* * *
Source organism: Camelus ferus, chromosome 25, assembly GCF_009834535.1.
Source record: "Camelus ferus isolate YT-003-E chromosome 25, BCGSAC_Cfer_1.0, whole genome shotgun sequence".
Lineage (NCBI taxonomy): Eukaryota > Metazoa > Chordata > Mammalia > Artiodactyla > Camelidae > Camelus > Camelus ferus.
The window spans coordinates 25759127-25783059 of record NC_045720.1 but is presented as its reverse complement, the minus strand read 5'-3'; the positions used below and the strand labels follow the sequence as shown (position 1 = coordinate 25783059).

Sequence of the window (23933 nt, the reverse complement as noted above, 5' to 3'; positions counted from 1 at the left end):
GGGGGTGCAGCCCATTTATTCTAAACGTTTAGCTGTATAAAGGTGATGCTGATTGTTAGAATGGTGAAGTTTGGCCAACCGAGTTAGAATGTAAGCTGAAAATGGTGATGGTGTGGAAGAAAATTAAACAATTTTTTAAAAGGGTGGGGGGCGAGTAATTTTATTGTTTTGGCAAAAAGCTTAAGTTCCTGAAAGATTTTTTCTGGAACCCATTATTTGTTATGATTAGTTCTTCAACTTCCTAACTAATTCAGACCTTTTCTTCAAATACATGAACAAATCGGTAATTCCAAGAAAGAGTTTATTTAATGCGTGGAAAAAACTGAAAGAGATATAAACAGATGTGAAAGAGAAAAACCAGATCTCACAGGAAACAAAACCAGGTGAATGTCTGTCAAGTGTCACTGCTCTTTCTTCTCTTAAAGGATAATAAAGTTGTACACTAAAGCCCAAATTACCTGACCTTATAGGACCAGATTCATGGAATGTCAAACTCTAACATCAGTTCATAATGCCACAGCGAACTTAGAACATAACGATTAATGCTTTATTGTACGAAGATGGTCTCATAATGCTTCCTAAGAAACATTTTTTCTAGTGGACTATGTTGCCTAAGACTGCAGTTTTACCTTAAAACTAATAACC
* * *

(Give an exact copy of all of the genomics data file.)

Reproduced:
Source organism: Camelus ferus, chromosome 25, assembly GCF_009834535.1.
Source record: "Camelus ferus isolate YT-003-E chromosome 25, BCGSAC_Cfer_1.0, whole genome shotgun sequence".
Lineage (NCBI taxonomy): Eukaryota > Metazoa > Chordata > Mammalia > Artiodactyla > Camelidae > Camelus > Camelus ferus.
The window spans coordinates 25759127-25783059 of record NC_045720.1 but is presented as its reverse complement, the minus strand read 5'-3'; the positions used below and the strand labels follow the sequence as shown (position 1 = coordinate 25783059).

Sequence of the window (23933 nt, the reverse complement as noted above, 5' to 3'; positions counted from 1 at the left end):
GGGGGTGCAGCCCATTTATTCTAAACGTTTAGCTGTATAAAGGTGATGCTGATTGTTAGAATGGTGAAGTTTGGCCAACCGAGTTAGAATGTAAGCTGAAAATGGTGATGGTGTGGAAGAAAATTAAACAATTTTTTAAAAGGGTGGGGGGCGAGTAATTTTATTGTTTTGGCAAAAAGCTTAAGTTCCTGAAAGATTTTTTCTGGAACCCATTATTTGTTATGATTAGTTCTTCAACTTCCTAACTAATTCAGACCTTTTCTTCAAATACATGAACAAATCGGTAATTCCAAGAAAGAGTTTATTTAATGCGTGGAAAAAACTGAAAGAGATATAAACAGATGTGAAAGAGAAAAACCAGATCTCACAGGAAACAAAACCAGGTGAATGTCTGTCAAGTGTCACTGCTCTTTCTTCTCTTAAAGGATAATAAAGTTGTACACTAAAGCCCAAATTACCTGACCTTATAGGACCAGATTCATGGAATGTCAAACTCTAACATCAGTTCATAATGCCACAGCGAACTTAGAACATAACGATTAATGCTTTATTGTACGAAGATGGTCTCATAATGCTTCCTAAGAAACATTTTTTCTAGTGGACTATGTTGCCTAAGACTGCAGTTTTACCTTAAAACTAATAACC